NEW YORK (360Dx) – Lyme disease and tick-borne diseases in general as a diagnostic testing segment is garnering greater interest from commercial diagnostic developers of late, driven in part by the increasing prevalence of such infections in the US.
Tick-borne diseases have had a large concentration in the Northeast, but the parasites are starting to move west, carrying disease with them, and countries in Europe are also reporting a lift in prevalence, Piper Jaffray research analyst William Quirk said in an interview.
This is providing market opportunities for diagnostic testing companies such as Oxford Immunotec, T2Biosystems, and startups such as Global Lyme Diagnostics.
The size of the market for Lyme disease testing is between $450 million and $500 million in the US alone, according to Oxford Immunotec, a major player in advanced tick-borne disease testing.
In May, Oxford Immunotec reported a 26 percent jump in its first quarter revenues, aided by its new tick-borne disease franchise, which notched about $3 million in revenues in the quarter, or 14 percent of overall revenues.
Achieving adoption in this space involves educating physicians about the prevalence of tick-borne infections and diseases, which include but are not limited to Lyme, and making sure that they are aware of the availability of testing options, Quirk noted.
"Oxford is training its existing US team to sell the products that they acquired last year," Quirk said.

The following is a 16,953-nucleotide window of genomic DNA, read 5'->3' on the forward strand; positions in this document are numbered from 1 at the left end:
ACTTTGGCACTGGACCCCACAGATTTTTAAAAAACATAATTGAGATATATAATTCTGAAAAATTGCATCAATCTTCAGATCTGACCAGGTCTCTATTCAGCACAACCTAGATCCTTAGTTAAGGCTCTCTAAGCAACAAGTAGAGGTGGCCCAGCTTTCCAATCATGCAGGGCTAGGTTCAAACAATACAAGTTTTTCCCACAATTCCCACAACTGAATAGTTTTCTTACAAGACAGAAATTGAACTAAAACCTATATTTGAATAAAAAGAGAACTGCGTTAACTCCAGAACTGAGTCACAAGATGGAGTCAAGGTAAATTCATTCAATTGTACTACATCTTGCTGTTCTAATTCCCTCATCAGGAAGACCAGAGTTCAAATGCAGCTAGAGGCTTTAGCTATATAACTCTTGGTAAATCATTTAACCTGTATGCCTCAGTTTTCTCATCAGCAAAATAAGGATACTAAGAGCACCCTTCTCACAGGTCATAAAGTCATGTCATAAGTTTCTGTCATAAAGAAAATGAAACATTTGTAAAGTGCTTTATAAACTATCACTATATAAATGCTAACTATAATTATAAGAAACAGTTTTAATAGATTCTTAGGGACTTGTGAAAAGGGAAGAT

The company's offering for tick-borne infections includes molecular and immunoassay-based products.
In June 2016, Oxford Immunotec agreed to acquire substantially all the assets of Lyme disease test company Imugen in a transaction worth $22.2 million in cash. Imugen's PCR tests detect the presence or absence of causative organisms of not only Lyme disease, but also babesiosis, anaplasmosis, and ehrlichiosis.
Oxford Immunotec CEO Peter Wrighton-Smith said at the time of the acquisition that Imugen has proprietary techniques that track the evolution of the immune system's response to Lyme disease and its interplay with the pathogen. "The firm's immunological understanding enables it to better assist with the diagnosis of acute infections and assess the stage of the disease," he said.
The company also provides enzyme immunoassays and Western immunoblot — an enzyme-linked immunoelectrotransfer blot technique — for Lyme antibody analysis; an immunofluorescence test that uses fluorescent dyes to identify the presence of antibodies bound to specific antigens as part of its Babesia microti serology testing; and a microagglutination test used to determine the presence of antibodies in which Frabcisella tularensis antigen-coated latex particles are added to serial dilutions of a patient sample.
In December, Oxford Immunotec announced the results of a three-year clinical trial completed by Imugen and the American Red Cross to evaluate a serology and nucleic acid amplification testing regime for the presence in blood screening of Babesia, a parasitic protozoan transmitted by ticks that's particularly prevalent in the Northeastern part of the US.